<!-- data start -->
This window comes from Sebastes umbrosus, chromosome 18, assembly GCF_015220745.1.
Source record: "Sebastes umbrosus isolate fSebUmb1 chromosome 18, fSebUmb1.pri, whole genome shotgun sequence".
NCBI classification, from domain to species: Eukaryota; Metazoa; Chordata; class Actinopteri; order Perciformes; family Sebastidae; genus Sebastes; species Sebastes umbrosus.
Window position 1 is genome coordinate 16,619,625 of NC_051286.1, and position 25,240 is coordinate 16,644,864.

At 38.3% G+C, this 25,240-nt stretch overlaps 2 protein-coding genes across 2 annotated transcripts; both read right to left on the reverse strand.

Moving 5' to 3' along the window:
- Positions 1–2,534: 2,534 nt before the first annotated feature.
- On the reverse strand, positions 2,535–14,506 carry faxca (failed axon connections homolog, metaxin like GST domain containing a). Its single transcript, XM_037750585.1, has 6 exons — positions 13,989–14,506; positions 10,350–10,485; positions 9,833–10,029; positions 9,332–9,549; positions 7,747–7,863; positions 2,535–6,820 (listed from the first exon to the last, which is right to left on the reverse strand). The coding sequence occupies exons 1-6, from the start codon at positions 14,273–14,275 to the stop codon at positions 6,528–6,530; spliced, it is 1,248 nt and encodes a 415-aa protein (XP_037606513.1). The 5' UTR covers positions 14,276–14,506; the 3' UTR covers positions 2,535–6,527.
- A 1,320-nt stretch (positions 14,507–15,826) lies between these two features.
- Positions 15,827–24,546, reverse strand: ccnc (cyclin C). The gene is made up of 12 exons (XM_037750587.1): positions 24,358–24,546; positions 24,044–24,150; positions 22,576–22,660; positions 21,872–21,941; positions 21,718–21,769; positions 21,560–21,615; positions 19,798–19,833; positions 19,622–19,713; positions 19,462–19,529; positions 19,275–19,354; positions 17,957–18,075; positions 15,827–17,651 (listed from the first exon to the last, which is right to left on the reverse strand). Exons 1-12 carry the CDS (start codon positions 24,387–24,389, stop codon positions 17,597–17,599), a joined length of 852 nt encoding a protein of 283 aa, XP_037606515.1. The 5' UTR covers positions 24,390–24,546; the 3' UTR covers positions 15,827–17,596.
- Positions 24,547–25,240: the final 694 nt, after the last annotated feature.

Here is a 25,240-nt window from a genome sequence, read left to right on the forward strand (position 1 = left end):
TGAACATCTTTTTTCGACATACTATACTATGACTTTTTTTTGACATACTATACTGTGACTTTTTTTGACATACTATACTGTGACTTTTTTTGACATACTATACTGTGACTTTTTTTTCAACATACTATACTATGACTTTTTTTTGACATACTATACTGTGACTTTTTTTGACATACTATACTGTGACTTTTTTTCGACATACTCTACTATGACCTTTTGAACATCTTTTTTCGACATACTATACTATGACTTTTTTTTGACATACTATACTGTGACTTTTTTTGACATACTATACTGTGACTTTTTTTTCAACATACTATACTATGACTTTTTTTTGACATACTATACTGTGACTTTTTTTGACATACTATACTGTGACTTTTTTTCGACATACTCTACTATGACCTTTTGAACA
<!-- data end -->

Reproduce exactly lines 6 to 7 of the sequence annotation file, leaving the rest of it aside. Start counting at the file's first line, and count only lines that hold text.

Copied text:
Moving 5' to 3' along the window:
- Positions 1–2,534: 2,534 nt before the first annotated feature.